Most (all?) of Django is available in GAE, so your main task is to avoid basing your designs around a reliance on anything from Django or the Python standard libraries which is not available on GAE.
You've identified the glaring difference, which is the database, so I'll assume you're on top of that. Another difference is the tie-in to Google Accounts and hence that if you want, you can do a fair amount of access control through the app.yaml file rather than in code. You don't have to use any of that, though, so if you don't envisage switching to Google Accounts when you switch to GAE, no problem.
I think the differences in the standard libraries can mostly be deduced from the fact that GAE has no I/O and no C-accelerated libraries unless explicitly stated, and my experience so far is that things I've expected to be there, have been there. I don't know Django and haven't used it on GAE (apart from templates), so I can't comment on that.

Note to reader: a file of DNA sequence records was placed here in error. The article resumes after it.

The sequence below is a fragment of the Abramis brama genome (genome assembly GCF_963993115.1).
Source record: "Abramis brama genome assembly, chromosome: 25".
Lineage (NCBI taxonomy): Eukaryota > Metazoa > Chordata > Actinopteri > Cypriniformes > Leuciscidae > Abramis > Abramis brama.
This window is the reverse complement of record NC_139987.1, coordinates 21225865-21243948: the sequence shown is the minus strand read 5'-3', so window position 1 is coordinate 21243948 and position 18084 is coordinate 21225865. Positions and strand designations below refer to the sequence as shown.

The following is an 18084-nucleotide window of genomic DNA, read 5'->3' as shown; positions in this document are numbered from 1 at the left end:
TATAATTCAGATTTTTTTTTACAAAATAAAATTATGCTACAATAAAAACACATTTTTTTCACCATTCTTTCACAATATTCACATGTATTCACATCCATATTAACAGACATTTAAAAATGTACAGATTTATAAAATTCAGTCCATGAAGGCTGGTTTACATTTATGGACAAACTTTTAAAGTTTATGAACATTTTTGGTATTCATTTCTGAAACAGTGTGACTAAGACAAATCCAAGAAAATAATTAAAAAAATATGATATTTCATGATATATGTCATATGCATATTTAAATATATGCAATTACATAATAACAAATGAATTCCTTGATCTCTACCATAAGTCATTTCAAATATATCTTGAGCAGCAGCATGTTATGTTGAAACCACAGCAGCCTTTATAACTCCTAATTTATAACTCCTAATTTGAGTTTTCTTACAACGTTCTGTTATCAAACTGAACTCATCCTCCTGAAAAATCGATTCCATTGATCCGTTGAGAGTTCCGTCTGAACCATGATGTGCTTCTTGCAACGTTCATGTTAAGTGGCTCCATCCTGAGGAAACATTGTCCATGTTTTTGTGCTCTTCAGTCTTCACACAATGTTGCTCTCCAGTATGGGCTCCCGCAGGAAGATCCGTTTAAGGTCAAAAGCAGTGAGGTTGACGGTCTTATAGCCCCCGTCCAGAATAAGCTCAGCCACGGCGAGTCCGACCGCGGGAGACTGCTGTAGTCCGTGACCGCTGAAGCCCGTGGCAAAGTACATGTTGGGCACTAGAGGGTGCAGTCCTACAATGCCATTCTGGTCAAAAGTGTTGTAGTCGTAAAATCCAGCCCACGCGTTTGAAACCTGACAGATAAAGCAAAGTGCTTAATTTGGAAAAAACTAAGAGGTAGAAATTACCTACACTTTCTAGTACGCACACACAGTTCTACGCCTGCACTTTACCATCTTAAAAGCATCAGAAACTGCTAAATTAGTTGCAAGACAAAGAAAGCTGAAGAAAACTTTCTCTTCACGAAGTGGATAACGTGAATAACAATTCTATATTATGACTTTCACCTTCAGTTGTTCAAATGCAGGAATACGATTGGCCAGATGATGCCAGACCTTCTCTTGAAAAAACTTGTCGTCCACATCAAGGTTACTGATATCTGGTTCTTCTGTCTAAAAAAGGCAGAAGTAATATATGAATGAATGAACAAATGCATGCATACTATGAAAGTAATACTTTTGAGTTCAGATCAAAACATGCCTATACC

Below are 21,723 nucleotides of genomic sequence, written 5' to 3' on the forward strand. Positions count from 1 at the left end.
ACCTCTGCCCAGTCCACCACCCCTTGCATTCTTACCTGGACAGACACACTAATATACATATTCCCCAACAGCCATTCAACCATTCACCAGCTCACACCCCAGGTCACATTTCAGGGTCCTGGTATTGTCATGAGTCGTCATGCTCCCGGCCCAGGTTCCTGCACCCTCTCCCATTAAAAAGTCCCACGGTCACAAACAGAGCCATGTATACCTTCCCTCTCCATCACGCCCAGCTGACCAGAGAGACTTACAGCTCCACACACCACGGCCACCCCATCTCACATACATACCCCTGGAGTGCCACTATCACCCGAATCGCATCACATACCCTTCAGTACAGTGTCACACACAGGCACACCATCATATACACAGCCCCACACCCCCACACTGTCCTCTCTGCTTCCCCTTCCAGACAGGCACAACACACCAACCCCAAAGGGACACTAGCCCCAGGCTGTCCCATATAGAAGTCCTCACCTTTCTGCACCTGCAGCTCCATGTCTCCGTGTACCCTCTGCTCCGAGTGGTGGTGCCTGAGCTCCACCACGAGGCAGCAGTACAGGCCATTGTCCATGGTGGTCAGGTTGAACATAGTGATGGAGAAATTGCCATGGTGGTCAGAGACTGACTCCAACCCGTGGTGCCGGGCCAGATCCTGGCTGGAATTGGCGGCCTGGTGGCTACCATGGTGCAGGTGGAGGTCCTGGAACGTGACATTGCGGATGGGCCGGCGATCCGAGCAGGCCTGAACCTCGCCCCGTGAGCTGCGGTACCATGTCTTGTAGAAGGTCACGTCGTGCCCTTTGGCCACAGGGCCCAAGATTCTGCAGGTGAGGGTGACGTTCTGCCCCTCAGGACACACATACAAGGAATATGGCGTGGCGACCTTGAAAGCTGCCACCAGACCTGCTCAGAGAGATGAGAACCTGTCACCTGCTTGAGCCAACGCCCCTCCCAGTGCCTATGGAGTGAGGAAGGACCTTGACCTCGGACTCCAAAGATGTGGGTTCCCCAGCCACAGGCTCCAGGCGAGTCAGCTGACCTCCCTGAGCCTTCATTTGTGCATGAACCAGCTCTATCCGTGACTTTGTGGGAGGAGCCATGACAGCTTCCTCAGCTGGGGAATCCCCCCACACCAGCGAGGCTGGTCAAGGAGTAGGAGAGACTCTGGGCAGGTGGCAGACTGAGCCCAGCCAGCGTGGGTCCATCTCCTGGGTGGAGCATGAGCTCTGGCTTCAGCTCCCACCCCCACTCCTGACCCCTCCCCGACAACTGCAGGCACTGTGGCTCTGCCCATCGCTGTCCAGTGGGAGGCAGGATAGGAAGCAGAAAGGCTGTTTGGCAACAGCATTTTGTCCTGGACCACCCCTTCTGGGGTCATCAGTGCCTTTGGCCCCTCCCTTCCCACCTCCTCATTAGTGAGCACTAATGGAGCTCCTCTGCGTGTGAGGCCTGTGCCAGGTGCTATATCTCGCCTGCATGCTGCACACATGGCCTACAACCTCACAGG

Personally I probably wouldn't target LAMP (where P = Django) with the intention of migrating to GAE later. I'd develop for both together, and try to ensure if possible that the differences are kept to the very top (configuration) and the very bottom (data model). The GAE version doesn't necessarily have to be perfect, as long as you know how to make it perfect should you need it.
It's not guaranteed that this is faster than writing and then porting, but my guess is it normally will be. The easiest way to spot any differences is to run the code, rather than relying on not missing anything in the GAE docs, so you'll likely save some mistakes that need to be unpicked. The Python SDK is a fairly good approximation to the real App Engine, so all or most of your tests can be run locally most of the time.
Of course if you eventually decide not to port then you've done unnecessary work, so you have to think about the probability of that happening, and whether you'd consider the GAE development to be a waste of your time if it's not needed.